Thanks Charlie, I’m blushing of course, and proud. I forget who told me “forgiveness is not trying to have a better past,” it’s a great thought, a lot like yours here, and valuable. To be fair to the truth, my adult grownup children grew up in a household run by a brilliant, caring, and doing mother who put education first, always, and never forgot what it was like growing up in what felt to her as the only broken home in Mexico City back in the 1950s. My main credit there is having the sense to listen to her, a lot.
Leah McClellan says
Good stuff, Charlie!
No reason to spend time lamenting the situation we were born into; that can’t be changed. What we can do, though, is do what we can with what we have, and I don’t think there’s any limit on anyone except the limits we impose on ourselves.
For me, I like to focus on the benefits of how I grew up: poor white girl in dead coal town of Pennsylvania. OK near–I grew up in a rural area. No TV–yay it’s trendy to not watch TV these days! Organic live-off-the-land style farm (parents kick in the 70s) –yay, finally people are getting it! (yes trans fats and artificial stuff were the “enemy” even back then 🙂 Outdoor sports/hard work–yay I’m still fitter than most! I spent hours and days reading books, even encyclopedias–yay–ok I didn’t go to high school but breezed through college/grad school later–yay! Few opportunities, lots of drugs and alcoholism….run away, run away! No, run toward. Toward opportunities. Yay! It’s what you do with it 🙂
Thanks for the reminder and good for you to have such a great attitude!
I’ve heard people tell me that they which they were someone else. You gave an excellent point as to why I tell them it wouldn’t matter much. To paraphrase, you said that there would always be some other challenge in some other way. We are who we are for a purpose. Now, the way we respond to who we are…Well that could be a blog post all together.
Megan Elizabeth Morris says
We’re so, so grateful for who you actually are, CG. None of our lives would be the same, either!
Great message Charlie…….We all have our own histories and stories. Many are born with every opportunity, are spoon fed, and often scew it up. Others are born into lesser circumstances and end up prospering and making a difference. I myself was born into a comfortable middle class upbringing with private school and a college education. I went through periods of productivity, yet allowed self-limiting behavior prevent me from having true happiness and life balance. Until now….Anyone can change anything about themeselves if they wan to! Like your message, history is in the past regardless. If you cultivate what I call an “I Will” attitude, you will live with the vision and purpose necessary for life balance.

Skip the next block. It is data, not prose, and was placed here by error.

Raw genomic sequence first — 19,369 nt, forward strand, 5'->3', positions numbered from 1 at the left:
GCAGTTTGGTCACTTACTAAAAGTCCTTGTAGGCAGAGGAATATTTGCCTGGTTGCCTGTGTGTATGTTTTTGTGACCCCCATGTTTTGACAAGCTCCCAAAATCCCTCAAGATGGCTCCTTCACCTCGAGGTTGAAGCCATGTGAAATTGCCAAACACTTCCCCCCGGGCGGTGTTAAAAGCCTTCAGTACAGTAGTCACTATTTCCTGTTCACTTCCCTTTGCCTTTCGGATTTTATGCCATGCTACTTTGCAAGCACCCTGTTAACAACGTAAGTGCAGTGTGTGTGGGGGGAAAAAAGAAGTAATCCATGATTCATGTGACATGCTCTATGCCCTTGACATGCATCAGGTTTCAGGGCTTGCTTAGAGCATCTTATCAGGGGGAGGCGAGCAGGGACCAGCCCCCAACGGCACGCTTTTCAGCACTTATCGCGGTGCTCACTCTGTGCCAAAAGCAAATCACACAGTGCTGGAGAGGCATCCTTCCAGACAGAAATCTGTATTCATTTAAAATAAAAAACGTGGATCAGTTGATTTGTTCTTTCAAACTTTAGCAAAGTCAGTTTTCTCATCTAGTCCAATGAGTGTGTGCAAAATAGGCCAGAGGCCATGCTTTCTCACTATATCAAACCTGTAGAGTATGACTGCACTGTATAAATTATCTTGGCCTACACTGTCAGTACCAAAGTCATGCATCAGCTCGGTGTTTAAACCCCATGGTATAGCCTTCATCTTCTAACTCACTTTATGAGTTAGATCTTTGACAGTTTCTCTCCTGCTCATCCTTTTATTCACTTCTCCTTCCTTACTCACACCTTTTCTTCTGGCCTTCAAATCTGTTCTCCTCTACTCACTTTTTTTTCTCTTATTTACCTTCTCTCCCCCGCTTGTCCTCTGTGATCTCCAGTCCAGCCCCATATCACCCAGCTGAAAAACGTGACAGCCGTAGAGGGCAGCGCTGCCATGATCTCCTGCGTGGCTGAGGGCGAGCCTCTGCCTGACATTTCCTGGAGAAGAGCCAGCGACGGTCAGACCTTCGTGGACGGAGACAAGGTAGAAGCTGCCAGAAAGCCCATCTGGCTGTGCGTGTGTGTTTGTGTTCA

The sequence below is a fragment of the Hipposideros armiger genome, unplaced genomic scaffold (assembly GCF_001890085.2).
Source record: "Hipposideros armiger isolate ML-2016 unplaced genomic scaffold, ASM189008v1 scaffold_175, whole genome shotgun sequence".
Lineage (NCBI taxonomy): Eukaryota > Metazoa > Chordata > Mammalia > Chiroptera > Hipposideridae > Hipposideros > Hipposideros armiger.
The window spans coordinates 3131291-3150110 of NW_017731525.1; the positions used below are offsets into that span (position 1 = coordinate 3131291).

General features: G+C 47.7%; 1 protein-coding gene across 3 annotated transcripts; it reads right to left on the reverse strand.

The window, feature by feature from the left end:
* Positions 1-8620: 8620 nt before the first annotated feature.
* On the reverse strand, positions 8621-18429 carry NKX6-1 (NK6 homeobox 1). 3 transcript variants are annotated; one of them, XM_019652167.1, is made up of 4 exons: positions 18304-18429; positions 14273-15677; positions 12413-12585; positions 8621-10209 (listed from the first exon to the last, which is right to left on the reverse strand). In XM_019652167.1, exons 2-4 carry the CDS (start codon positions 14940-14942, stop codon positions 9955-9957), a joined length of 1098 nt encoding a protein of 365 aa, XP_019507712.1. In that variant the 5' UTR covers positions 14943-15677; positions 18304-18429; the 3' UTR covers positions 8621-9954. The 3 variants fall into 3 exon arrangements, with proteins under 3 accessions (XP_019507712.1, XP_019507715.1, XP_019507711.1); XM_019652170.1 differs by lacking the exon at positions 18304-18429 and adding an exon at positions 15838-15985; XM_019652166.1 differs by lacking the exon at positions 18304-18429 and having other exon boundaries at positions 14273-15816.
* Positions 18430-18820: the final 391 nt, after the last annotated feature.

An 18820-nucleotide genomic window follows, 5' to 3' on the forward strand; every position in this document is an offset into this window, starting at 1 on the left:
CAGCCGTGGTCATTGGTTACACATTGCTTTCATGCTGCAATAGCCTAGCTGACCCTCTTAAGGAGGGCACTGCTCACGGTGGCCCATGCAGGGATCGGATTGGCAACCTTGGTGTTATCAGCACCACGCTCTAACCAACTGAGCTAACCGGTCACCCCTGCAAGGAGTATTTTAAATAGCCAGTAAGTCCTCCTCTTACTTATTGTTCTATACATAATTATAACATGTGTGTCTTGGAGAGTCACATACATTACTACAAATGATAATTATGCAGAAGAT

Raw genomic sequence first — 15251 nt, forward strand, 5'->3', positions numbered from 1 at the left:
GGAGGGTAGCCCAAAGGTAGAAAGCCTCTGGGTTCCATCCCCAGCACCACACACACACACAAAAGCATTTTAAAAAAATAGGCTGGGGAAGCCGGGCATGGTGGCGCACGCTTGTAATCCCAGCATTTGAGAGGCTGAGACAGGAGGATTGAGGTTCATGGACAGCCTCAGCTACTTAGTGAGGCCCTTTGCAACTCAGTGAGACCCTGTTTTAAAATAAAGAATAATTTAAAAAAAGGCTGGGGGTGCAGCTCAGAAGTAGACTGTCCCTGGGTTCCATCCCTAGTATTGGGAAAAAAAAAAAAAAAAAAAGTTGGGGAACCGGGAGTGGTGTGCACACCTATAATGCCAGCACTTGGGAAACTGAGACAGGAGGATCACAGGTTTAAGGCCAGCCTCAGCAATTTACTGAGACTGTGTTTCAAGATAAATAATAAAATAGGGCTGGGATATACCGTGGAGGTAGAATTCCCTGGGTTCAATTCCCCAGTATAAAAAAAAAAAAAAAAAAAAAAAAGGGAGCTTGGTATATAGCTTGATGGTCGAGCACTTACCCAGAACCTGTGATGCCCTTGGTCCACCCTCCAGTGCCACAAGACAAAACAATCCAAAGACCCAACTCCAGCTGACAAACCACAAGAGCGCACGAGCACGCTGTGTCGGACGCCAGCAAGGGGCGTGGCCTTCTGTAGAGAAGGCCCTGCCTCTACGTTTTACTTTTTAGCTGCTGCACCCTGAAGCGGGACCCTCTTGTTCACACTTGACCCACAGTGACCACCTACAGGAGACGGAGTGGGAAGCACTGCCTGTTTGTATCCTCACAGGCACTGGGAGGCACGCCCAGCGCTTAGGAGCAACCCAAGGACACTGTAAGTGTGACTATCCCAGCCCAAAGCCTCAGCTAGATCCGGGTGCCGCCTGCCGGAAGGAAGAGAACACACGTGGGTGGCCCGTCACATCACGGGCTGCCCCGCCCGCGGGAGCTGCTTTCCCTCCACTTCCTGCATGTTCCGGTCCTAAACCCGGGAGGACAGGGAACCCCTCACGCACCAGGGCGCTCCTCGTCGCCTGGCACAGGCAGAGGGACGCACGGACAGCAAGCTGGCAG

Thanks for the inspiration..
It’s so easy to get caught up in the ‘what could’ve been’… and sadly it isn’t limited to the circumstances we’re born into. I’ve found myself at times wondering ‘what might’ve been’, if only I had done something differently, or made different choice. But I find that, as long as I’m honest and true to who I am, things seem to work out… at least, if I give it long enough 😉
Last year, when I was Dumped in the Most Horrible Way Possible, I spent a good couple of weeks wallowing in misery and pain, bemoaning the choices I’d made. I beat up on myself for having been blind to the signs of impending doom, and for having screwed things up so royally. Now here I am, nearly a year later, in a place that is so much better than I could have imagined one year ago… and I can guarantee that I would not be here if I hadn’t gone through that experience!
Even the stupid choices and negative experiences we go through can come to good… as with most things, it’s mostly a matter of what we make of them 😉
Colin J Browne says
That things would have been different doesn’t mean they would have been better. Amen. I think that to think otherwise is just a form of torture actually. What you’ve got may not be what you would have chosen, but it’s what you’ve got to work with and there are plenty of stories about overcoming adversity to make the case that amazing things can be achieved. Sometimes the things we compare ourselves to are just wrong … but no good can ever come out of comparing yourself to a person you never were and might never had been even if you’d had the chance. Man, that got deep for a second there … sorry!
marquita herald says
Very important message. While I highly value the lessons to be learned from history, I’m a firm believer in looking forward when it comes to my life. One time, many years ago I attended a group session for adult children of alcoholics – I was stunned listening to stories about unhappy childhood memories from adults …. people hanging on for dear life to things that had happened to them 15 or 20 years earlier. I walked out of there with one thing in mind – my parents did the best they could under the circumstances – I’m not responsible for what happened then, but I am responsible for what happens to me now and in the future. No excuses.
The Truth says
Well for me i really wish that i would’ve been born in the past since finding real love the way our family members had it back then came Very Easy for them which unfortunately today is a Different Story altogether.